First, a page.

Source: AVMA (Extract)
Posted: June 23, 2021

Federal health officials are suspending—for at least one year—importation of dogs from 113 countries considered high risk for rabies transmission, beginning July 14.

The Centers for Disease Control and Prevention announced the action in response to a sharp rise in the number of dogs that arrived from those high-risk countries with fraudulent or incomplete documentation of rabies vaccination.

“Due to reduced flight schedules, dogs denied entry are facing longer wait times to be returned to their country of departure, leading to illness and even death in some cases,” a June 14 CDC announcement states.

The notice also applies to countries that are not at high risk if the dogs have been in high-risk countries during the previous six months. The CDC’s response also provides some exemptions for immunized pets 6 months or older of U.S. government employees, U.S. citizens, and U.S. residents as well as dogs being imported for specific scientific or service purposes. But the ban is expected to prevent entry of tens of thousands of dogs that would have been brought to the U.S.

Details about the suspension, exemptions, and the application process for importing dogs from affected countries are available at the CDC website.

The CDC had already suspended importation of dogs from Egypt two years earlier, also to prevent the potential reintroduction of the canine variant of the rabies virus into the U.S. From 2015-19, three dogs imported from Egypt tested positive for rabies; each had been brought in by a different rescue organization, and each was accompanied by documents declaring the animal was vaccinated against rabies.

On June 16 this year—two days after the CDC’s announcement of the impending broader ban—a dog tested positive for rabies after arriving in Pennsylvania from Azerbaijan, one of the countries affected by the ban, according to CDC information. The dog was among 33 dogs and one cat imported by an animal rescue organization, and all other animals are considered exposed. CDC officials were coordinating with health officials in eight states plus other federal agencies to locate the other animals.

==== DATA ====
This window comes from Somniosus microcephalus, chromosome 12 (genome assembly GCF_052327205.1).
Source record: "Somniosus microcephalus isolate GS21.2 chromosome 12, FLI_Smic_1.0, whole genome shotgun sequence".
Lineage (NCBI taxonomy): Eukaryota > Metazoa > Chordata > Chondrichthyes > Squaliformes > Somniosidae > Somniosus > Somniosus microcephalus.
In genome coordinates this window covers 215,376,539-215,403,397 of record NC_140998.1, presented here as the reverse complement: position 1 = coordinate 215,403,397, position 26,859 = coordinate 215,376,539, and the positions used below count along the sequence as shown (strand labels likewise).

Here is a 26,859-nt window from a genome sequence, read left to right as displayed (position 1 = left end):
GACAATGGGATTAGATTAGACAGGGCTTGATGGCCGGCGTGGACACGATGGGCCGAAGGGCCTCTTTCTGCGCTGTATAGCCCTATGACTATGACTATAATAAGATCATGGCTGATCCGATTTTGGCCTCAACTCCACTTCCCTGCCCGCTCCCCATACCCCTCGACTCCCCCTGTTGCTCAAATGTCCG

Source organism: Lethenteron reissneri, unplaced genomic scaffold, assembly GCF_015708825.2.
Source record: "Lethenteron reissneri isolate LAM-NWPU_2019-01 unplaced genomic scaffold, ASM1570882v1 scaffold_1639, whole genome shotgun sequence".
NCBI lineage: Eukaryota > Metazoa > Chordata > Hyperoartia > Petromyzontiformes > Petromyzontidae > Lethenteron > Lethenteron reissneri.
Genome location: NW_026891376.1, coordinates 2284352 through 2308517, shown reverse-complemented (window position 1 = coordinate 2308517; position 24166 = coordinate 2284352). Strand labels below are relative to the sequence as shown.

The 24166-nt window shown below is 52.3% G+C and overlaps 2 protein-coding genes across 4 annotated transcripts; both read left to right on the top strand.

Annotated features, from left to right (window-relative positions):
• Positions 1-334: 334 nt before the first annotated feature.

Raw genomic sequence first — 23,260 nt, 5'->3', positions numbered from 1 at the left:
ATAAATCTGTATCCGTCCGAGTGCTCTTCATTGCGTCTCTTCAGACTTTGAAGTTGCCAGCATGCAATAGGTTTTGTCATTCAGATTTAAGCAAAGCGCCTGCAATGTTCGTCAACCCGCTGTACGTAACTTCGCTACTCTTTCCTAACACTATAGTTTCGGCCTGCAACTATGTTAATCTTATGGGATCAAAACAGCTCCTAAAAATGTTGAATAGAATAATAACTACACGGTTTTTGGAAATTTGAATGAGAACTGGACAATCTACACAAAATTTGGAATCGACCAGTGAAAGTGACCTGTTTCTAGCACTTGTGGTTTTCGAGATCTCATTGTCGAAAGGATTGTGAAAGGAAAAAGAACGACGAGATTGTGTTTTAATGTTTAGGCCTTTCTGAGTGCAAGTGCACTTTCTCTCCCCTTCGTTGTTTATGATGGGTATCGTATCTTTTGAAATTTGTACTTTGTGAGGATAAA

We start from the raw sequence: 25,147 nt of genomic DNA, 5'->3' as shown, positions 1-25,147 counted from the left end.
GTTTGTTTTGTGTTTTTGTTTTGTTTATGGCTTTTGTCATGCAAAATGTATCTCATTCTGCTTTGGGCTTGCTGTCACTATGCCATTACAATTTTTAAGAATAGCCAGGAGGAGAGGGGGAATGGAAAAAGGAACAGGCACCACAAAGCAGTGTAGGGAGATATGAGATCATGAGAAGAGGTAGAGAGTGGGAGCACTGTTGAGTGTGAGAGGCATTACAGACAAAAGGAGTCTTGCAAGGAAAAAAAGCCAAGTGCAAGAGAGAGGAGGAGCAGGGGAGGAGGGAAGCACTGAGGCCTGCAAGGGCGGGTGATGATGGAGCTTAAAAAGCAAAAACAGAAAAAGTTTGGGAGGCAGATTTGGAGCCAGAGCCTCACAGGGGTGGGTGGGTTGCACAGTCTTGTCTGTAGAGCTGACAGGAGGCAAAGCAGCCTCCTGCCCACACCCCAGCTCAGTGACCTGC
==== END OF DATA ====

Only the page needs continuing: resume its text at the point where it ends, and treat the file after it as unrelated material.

The high-risk designation spans much of Africa, Central and South America, Asia, the Caribbean, Eastern Europe, and the Middle East. It applies to countries such as Armenia, Brazil, China (excluding Hong Kong and Taiwan), Haiti, India, Indonesia, Nigeria, Qatar, Russia, South Africa, and Tanzania.

Agency officials estimate importers bring about 1 million dogs into the U.S. each year, and the ban applies to about 6% of that total—60,000 dogs, according to a June 14 Federal Register notice. However, the true number of dogs imported from those countries could range from 33,000 to 120,000, the notice states.

Before the pandemic, federal agencies denied entry of dogs about 200 times a year for fraudulent paperwork. In 2020, CDC officials documented more than 450 instances of incomplete, inadequate, or fraudulent rabies vaccination certificates from high-risk countries, each instance resulting in the dogs returning to their country of origin.

“The increase in the number of dogs inadequately vaccinated against rabies that importers are attempting to import into the United States has created a public health risk,” and managing the dogs is unsustainable during the COVID-19 pandemic, the Federal Register notice states.

CDC officials estimate that the suspension will reduce importation from high-risk countries by 75% and that the number of dogs denied entry at ports would drop 90%.